1960-63 TorqueFlite transmission filters:
better, cheaper replacements

The 1960-63 aluminum-case Torqueflite automatics (A-904 and A-727) used a sealed, disposable canister-type transmission fluid filter as an option in 1960 and 1961; it was standard in 1962 and 1963. These transmissions had a metal screen screwed to the underside of the valve body inside the pan. For 1964, a flat Dacron filter replaced the metal screen and the external canister filter was dropped.

torqueflite automatic

On a automatic Mopars before 1964, the canister filter is clamped to the engine block right at the level of the oil pan rail, a little ahead of the starter motor, with the transmission fluid cooler pipes threaded into (on one end) and onto (on the other end) the filter can.

These canister-type filters are no longer manufactured. New Old Stock items can sometimes be found, but are usually quite costly. You can, though, convert to the superior 1964-up in-pan filter, making future transmission service easier and less costly, without too much trouble.

There are a few different in-pan filters that will physically fit, but on a pre-1966 transmission, you need a filter with two fluid ports in it. The 1966-and-up filter has only one, and if you use it on a 1965 or earlier transmission, you’ll starve the rear pump and damage it; you’ll wonder for a few days what that weird siren-type noise is that increases in pitch with road speed—that’s the rear pump operating with insufficient oil.

For this project, you’ll need:

wix transmission filterA 1964-1965 transmission filter (with two ports). The NAPA or ATP № 19715 or 17956 filter/gasket kit contains the two-port filter. Others include Wix № 58656 and Fram № FT-1015A.

A 1964-up transmission pan or a brand-new pan. Nice new deep pans with unwarped rails for the A904 (i.e., the stock A500 pan) are at dealers under part № 52118 779AD, and they even include a spiffy magnet to catch metallic shavings.

Whether you go that route or install a used pan, save yourself current and future hassles by discarding the floppy cork or rubber pan gasket that comes with the filter kit. Instead, Chrysler dealers have a nice double-seal, reusable rigid pan gasket, № 4295 875AC.

These part numbers are for A904 transmissions, which have a roughly square-shaped transmission pan with one corner cut off. The larger A727 transmissions take pan № 5211 8780AD and gasket № 2464 324AB. The doughnut magnet itself is № 3681 601.

727 panYou need to change the pan because, when they changed to the in-pan Dacron filter for ’64, they also put in a circular depression to make room for the Dacron filter, which is thicker than the earlier pickup screens.

The new pan is deeper than the original; you don’t need a filter extender, but it’ll take a little more fluid to bring the level up to the “Full” mark on the dipstick. Racers use filter extenders so it won’t suck air under high G-forces caused by extreme acceleration and cornering, but no such heroic measure is needed or beneficial on a street-driven car; as long as the fluid’s at the correct "Full" level, the filter is adequately submerged in fluid and everything’s fine.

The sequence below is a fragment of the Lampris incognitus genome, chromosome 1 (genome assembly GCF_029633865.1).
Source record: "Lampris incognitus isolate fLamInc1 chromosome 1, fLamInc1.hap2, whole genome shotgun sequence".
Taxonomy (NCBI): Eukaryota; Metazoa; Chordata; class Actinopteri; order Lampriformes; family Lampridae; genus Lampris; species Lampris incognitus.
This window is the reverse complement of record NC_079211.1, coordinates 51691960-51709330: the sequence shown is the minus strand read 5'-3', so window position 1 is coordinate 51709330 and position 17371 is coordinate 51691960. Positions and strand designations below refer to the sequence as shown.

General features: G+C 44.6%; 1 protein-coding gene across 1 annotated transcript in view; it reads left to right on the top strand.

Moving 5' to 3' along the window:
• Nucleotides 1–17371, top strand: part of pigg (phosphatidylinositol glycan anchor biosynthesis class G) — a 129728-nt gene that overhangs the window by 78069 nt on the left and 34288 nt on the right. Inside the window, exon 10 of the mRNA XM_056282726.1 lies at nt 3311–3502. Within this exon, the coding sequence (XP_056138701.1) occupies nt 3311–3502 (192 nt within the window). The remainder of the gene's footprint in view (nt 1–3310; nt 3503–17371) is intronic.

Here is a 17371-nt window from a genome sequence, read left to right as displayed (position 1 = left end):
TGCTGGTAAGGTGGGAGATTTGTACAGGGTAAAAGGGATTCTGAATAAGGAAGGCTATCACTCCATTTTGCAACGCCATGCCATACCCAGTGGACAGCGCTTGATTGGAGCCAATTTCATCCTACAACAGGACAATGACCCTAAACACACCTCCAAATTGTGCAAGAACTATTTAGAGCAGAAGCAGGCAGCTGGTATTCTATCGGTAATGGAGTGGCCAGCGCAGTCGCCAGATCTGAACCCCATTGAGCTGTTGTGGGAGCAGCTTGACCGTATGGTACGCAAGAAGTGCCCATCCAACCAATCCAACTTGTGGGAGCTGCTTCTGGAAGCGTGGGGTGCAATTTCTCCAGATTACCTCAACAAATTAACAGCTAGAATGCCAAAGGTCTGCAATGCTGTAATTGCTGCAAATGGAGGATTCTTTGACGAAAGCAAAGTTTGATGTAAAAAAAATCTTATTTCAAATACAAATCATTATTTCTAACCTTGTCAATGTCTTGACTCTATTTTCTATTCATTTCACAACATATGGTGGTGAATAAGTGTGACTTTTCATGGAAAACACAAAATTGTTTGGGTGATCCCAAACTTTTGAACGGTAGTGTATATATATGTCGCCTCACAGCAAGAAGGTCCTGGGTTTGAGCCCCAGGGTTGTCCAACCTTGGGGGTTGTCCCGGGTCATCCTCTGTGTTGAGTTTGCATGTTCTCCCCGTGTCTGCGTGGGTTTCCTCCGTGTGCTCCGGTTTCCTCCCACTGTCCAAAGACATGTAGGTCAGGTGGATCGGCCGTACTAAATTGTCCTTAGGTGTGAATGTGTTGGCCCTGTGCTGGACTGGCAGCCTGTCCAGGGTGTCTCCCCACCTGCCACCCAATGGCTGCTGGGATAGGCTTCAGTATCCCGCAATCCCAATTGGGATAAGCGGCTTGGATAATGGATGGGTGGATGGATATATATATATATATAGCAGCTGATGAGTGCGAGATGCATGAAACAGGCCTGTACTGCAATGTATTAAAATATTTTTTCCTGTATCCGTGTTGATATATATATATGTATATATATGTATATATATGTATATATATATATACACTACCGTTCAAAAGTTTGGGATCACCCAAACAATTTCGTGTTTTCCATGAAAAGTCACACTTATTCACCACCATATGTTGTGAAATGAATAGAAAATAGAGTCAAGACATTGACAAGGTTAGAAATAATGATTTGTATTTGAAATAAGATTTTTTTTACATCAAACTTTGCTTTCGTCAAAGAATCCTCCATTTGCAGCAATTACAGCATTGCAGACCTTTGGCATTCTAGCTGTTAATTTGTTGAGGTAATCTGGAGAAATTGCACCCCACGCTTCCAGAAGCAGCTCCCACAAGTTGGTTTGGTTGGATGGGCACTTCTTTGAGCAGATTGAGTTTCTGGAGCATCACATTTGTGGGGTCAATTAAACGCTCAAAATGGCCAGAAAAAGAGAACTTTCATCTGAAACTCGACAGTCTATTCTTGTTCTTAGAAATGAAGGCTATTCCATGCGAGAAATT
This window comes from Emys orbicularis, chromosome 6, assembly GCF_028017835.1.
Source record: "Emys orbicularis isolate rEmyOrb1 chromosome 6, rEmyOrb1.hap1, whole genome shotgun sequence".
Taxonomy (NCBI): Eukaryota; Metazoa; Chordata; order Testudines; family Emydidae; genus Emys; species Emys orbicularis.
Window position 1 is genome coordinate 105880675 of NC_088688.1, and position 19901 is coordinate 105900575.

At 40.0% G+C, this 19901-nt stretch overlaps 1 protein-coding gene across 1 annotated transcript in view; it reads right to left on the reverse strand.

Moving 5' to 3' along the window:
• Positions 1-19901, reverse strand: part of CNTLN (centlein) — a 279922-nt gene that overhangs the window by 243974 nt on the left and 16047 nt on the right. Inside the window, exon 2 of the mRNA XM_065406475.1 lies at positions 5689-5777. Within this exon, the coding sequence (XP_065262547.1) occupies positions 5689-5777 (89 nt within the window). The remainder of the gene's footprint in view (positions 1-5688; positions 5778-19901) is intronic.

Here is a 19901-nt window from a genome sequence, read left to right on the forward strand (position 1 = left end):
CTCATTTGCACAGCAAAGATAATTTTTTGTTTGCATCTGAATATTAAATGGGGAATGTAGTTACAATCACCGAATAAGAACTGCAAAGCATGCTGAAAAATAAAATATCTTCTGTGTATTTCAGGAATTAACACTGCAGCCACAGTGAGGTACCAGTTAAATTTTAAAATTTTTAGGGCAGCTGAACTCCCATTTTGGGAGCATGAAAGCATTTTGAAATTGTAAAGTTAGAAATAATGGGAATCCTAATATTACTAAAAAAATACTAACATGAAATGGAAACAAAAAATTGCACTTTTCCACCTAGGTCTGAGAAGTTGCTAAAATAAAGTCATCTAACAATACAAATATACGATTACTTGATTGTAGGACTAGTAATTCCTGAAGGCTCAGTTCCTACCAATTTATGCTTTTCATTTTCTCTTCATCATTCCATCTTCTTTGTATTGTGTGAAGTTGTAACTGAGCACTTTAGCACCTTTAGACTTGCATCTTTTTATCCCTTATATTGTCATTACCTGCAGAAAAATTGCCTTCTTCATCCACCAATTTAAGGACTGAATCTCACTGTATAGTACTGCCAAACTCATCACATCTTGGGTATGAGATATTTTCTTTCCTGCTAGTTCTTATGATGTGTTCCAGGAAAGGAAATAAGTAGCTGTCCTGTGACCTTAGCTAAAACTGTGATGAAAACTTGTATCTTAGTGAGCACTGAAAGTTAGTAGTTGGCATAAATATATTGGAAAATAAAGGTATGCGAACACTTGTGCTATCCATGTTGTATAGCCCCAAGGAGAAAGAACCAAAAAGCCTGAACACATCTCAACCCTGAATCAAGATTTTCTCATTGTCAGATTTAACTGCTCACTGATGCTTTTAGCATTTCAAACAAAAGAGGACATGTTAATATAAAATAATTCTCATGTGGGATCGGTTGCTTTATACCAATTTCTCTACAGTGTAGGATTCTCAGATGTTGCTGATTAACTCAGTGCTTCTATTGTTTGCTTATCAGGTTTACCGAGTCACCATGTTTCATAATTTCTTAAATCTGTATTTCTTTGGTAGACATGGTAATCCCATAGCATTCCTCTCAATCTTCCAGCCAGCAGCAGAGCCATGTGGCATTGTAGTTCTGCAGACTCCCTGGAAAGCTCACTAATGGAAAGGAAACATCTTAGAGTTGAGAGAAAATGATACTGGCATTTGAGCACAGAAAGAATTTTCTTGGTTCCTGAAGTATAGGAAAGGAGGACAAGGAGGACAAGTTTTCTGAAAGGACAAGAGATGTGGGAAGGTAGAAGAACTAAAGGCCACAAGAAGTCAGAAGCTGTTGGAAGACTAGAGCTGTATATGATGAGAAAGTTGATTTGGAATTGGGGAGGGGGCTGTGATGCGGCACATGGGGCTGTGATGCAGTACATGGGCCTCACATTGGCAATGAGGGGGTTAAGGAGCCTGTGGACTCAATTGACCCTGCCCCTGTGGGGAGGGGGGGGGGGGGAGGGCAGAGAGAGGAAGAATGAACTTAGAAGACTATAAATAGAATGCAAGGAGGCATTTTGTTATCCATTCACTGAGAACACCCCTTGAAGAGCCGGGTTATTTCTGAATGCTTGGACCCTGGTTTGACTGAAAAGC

When you remove the external in-line filter you’ll have a 6-inch gap in the transmission cooler pipe. There are several different ways to handle that:

  • You could use a tubing cutter to remove the male and female flares from the pipe ends, then patch the gap with a good brand of flexible rubber transmission cooler hose (make sure that is actually what you get; it has to be able to handle trans oil under high pressure), double clamped at each end.
  • You could use a set of pipes from a ’64 or later version of your same car.
  • You can perhaps get new ready-bent steel or stainless steel pipes from Classic Tube or Inline Tube.
  • You could more easily make your own out of Cunifer.
  • Or, while you’re at it, you could un-handcuff yourself from the nuisance of these pipes altogether. They hit stuff, rattle, heat up the fluid by running close to the exhaust headpipe, get in the way of changing the starter, put tension on the radiator lower tank, etc.

    If you search for a local hydraulic hose shop, which makes rugged high-pressure flexible hoses for hydraulically-operated road and industrial machinery, by searching for hydraulic hose [your location], you’re sure to get plenty of hits whether you’re urban, suburban, or rural. They can make flexible cooler lines if you tell them length, end fitting styles, and location of any tight-radius elbows needed. I’d come off the transmission fittings, leave enough slack for the trans to rock during shifting, acceleration, and deceleration, run along a frame member and/or clipped to the floor pan on the left side of the car, all the way forward, then zag over to the radiator fittings at the front of the car.

As for fluid: don’t waste money on expensive specialty boutique-brand fluids, and don’t be misled into thinking the archaic Type F fluid is somehow superior—it definitely is not. Of all the fluids compatible with a Torqueflite, Dexron-VI (“Dexron Six”) is by far the best, based on design and evidence, not anecdotes. It’s widely available, though you may walk into (and have to walk back out of) some parts stores that stock only “Dex-Merc” (Dexron/Mercon) fluids or “all makes/all specs” fluids that only meet the inferior Dexron-III specification. Dexron 6 is readily available from all the reputable brands, even Mopar, part № 6804 3742AA (for a 1-quart bottle that usually costs more than necessary.

TorqueFlite main page • Other transmissions

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